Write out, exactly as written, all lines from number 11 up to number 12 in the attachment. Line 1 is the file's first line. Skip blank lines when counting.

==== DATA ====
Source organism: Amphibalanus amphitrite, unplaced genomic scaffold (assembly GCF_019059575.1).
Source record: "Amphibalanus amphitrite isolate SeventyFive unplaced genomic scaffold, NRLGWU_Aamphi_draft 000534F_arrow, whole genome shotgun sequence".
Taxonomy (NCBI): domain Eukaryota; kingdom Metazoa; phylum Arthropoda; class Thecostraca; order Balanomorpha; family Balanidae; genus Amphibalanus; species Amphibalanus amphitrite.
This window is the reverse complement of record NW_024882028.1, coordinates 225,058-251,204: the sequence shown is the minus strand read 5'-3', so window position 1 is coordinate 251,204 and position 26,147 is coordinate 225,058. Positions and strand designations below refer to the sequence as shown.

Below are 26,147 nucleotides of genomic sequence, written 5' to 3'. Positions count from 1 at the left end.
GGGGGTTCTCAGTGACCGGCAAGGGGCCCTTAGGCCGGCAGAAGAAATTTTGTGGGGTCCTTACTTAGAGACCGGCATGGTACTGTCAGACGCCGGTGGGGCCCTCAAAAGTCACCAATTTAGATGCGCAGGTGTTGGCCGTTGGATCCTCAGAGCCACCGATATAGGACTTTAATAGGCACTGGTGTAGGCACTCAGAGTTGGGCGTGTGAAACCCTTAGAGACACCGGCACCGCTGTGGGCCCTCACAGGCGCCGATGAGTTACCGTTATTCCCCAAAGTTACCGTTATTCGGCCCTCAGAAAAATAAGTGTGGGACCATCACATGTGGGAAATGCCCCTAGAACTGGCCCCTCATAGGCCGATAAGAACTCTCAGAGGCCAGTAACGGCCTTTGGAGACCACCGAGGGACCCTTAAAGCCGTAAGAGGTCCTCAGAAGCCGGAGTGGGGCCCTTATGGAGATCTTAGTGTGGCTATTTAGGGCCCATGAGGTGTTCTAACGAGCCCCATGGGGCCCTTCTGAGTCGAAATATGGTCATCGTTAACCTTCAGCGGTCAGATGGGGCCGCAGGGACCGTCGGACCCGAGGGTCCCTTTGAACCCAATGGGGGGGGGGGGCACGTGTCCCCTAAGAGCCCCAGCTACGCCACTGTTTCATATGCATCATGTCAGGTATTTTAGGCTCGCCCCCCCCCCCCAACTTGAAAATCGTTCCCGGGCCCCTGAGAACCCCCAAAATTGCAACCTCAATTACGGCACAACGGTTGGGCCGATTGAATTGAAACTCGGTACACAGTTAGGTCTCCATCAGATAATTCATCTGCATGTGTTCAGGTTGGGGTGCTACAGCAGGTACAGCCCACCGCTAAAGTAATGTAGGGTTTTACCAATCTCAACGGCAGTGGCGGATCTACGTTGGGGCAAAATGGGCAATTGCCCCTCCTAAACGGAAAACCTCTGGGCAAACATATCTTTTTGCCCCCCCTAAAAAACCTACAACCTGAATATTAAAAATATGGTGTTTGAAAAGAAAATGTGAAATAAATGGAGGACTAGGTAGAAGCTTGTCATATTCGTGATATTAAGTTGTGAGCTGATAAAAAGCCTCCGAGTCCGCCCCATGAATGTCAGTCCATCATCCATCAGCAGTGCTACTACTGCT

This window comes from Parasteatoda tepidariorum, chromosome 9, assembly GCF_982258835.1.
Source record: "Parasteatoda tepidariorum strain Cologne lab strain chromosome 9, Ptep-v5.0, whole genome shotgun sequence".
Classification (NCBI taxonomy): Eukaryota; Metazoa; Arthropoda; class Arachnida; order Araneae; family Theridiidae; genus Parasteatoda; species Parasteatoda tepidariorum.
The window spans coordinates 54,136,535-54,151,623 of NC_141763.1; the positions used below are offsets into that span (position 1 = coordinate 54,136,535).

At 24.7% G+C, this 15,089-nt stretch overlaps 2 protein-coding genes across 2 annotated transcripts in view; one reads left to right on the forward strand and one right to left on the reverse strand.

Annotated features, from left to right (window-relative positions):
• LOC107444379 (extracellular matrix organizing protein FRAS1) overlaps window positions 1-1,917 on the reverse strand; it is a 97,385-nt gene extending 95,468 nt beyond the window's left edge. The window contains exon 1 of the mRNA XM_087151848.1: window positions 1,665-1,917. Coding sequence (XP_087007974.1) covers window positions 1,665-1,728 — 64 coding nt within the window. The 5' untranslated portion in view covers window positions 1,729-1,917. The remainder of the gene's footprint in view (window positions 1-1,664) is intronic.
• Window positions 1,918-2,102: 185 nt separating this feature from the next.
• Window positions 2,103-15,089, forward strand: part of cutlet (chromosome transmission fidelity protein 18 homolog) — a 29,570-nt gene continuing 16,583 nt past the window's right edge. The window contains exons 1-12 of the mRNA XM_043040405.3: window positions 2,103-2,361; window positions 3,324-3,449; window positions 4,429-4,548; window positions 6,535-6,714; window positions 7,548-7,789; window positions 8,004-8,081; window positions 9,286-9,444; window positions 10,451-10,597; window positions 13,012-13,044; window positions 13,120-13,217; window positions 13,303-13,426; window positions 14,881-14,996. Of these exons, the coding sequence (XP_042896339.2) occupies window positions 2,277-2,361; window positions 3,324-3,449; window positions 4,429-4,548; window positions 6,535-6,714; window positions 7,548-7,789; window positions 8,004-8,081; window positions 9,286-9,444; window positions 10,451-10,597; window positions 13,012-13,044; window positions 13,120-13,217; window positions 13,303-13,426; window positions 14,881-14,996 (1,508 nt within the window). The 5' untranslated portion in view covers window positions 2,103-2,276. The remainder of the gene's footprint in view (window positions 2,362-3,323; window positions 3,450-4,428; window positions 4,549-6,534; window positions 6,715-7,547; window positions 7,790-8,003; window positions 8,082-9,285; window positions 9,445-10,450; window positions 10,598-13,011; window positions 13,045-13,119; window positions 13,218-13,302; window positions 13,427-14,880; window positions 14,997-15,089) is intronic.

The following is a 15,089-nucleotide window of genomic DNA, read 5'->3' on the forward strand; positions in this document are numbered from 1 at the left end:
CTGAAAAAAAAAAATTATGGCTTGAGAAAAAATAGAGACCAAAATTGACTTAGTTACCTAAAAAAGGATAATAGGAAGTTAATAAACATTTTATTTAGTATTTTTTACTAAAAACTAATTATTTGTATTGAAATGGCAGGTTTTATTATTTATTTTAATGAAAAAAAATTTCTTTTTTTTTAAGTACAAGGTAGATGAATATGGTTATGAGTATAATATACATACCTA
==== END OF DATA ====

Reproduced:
At 24.7% G+C, this 15,089-nt stretch overlaps 2 protein-coding genes across 2 annotated transcripts in view; one reads left to right on the forward strand and one right to left on the reverse strand.

Annotated features, from left to right (window-relative positions):